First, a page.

Tag: suffolk county criminal attorney

Long Island DWI Crash

On March 13, 2016, in Criminal, Litigation, Motor Vehicle Accident, Personal Injury, by John A. Weber IV, ESQ.


Long Island DWI Crash

A motor vehicle accident in Kings Park seriously injured a passenger and resulted in a DWI charge for the driver.  The passenger was taken to the hospital by helicopter.  The driver’s arraignment will take place in Central Islip’s First District Court today.  DWI’s remain a very serious problem on Long Island.

The passenger injured in the accident will be permitted to file a No Fault insurance claim through the insurance of the vehicle he was riding inside.  This passenger may also be able to recover compensation for his injuries in a personal injury lawsuit.  Compensation for such an accident will require litigation.  In motor vehicle accident cases, it is also necessary to explore umbrella insurance coverage because often times the policy limits for the vehicle are insufficient to make the victim whole again.  Asset searches should be explored in the event that all insurance coverage options are lacking.  Although the well being of the victim is always the primary concern, it is important to know your rights if you are unfortunate enough to be the victim of a DWI or DUI related accident.

To get a fuller perspective, this story is available on Newsday.com authored by Lisa Irizarry, and News 12 Long Island.  The epidemic of DWI and DUI incidents on Long Island does not seem to be subsiding and injuries and fatalities are still a concern.  Personal injury and wrongful death actions are regularly commenced in Nassau and Suffolk County Courts because Long Island roads are still filled with drivers who have had too much to drink before getting behind the wheel.  Hopefully, this will change in the near future; but for now, knowing your rights are the best we can settle for.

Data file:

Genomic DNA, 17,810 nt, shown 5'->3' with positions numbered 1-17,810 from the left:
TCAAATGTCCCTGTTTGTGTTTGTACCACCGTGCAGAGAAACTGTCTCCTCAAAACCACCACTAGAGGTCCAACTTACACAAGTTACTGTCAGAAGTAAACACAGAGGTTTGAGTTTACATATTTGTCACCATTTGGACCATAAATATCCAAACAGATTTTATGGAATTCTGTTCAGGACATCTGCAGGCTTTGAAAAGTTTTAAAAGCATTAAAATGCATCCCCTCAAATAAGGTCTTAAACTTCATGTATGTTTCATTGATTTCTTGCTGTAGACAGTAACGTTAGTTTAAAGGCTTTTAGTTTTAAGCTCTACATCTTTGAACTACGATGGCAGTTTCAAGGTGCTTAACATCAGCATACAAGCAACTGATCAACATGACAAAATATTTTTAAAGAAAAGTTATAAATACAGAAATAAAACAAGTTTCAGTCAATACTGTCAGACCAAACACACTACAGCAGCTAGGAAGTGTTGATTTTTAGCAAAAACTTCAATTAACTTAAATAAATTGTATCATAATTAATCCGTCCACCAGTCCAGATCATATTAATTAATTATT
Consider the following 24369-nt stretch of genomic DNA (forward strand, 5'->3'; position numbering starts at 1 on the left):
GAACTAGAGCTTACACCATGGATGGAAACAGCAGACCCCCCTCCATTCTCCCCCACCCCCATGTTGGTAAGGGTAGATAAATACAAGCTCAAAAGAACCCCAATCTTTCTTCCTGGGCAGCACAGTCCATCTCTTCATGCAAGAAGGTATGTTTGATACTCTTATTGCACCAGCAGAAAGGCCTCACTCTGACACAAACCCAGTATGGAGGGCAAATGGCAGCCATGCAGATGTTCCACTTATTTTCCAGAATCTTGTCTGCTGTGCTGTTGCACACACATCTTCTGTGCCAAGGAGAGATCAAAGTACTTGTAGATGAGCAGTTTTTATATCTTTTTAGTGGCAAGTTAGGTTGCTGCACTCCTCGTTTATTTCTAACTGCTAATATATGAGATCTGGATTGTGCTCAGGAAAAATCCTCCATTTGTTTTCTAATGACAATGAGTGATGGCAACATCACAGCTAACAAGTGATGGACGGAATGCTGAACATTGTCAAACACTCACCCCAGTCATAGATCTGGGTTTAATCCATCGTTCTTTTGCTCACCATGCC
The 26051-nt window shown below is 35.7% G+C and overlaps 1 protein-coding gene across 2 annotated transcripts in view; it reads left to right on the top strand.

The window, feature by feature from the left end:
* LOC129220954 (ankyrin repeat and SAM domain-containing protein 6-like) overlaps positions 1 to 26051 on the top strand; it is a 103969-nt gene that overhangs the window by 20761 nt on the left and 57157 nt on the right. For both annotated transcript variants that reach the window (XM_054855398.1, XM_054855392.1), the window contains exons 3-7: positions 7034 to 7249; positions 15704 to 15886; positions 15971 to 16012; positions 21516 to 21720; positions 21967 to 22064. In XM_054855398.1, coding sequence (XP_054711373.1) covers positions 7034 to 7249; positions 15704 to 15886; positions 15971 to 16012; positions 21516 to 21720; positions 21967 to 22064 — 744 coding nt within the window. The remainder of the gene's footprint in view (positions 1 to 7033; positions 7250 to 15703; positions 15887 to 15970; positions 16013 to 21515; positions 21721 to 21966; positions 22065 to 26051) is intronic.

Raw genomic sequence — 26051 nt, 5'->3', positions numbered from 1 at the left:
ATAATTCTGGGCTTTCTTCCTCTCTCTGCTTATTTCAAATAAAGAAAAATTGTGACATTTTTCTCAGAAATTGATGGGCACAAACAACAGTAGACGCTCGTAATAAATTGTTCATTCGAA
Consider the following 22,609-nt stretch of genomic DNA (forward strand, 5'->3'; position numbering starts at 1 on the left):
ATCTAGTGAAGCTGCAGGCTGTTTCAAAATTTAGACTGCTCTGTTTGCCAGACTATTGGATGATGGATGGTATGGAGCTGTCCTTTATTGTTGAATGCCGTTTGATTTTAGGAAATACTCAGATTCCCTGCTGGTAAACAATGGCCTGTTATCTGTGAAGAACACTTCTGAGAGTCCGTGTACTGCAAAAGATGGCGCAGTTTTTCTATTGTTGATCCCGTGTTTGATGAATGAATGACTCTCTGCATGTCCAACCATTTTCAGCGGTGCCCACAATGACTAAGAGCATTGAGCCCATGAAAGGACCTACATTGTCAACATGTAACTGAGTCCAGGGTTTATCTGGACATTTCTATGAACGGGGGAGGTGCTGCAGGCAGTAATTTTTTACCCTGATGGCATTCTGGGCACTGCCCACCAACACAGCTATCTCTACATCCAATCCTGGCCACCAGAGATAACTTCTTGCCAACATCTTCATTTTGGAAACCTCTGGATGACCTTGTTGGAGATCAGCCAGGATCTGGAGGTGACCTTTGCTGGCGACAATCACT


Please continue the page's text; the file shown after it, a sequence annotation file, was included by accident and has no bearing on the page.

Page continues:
DWI Attorney in Long Island

If you are arrested for a DWI or injured in a DWI related crash, please call the Law Firm of Vaughn, Weber & Prakope, PLLC at 516-858-2620 to speak to an attorney who can help you today!

Public Safety Exception to Miranda Warnings

On April 21, 2013, in Criminal, by Robbie L. Vaughn, Esq.

Miranda Warnings

Miranda Warnings and the Public Safety Exception*

When Miranda Warnings must be given:

1.  Miranda Warnings must be given prior to any questioning if you have Custodial Interrogation by Authorities (CIA)**:

Custody – Custody involves a significant deprivation of freedom of movement and occurs when a person is not free to leave. Orozco v. Texas 394 Us. 324 (1969)

Interrogation – Interrogation includes not only questioning by express words, but by any words or actions that police should know are reasonably likely to elicit an incriminating response. Rhode Island v. Innis 446 U.S. 291 (1980).

Authorities – Only government agents are authorities and required to advise a suspect of his Miranda rights.  However, if the seizure or questioning was instigated or closely supervised by the police, then this might constitute sufficient state involvement requiring Miranda warnings.

** All 3 must be present to require Miranda Warnings.


Under the Public Safety Exception:

1. The police may ask questions, of a suspect who is in custody, without first giving Miranda warnings when an imminent threat to public safety exists, such as a loaded gun in a public place, a bomb, a missing kidnap victim, or a victim being held hostage. New York v. Quarles, 467 U.S. 649 (l984).

2. The public safety exception can be applied when the concern is for an individual and not just the public; where an individual’s life is at stake. Some courts have referred to concern of an individual as opposed to the public as the “Rescue Doctrine” or the “Emergency Exception.”

Public Safety Exception example:

The police were stopped by a woman who had just been raped and advised that the perpetrator had run into a nearby supermarket. Upon entering the supermarket the suspect fitting the perpetrator’s description, fled to the back of the store. Upon confronting and frisking the suspect, who was wearing an empty shoulder holster, the arresting officer asked:

“Where is the gun?” without administering Miranda warnings. The suspect pointed to a carton and stated, “Over there.”

The statement and the gun were deemed admissible. New York v. Quarles, supra.

*The above is only a small portion of a presentation that I gave earlier this year on Miranda Warnings. I do not claim to be a Miranda expert, but I do believe the above provides a basic explanation of  the Public Safety Exception to Miranda Warnings.

Long Island Criminal Attorneys

 The Law Firm of Vaughn, Weber & Prakope, PLLC, can be reached at (516) 858-2620.

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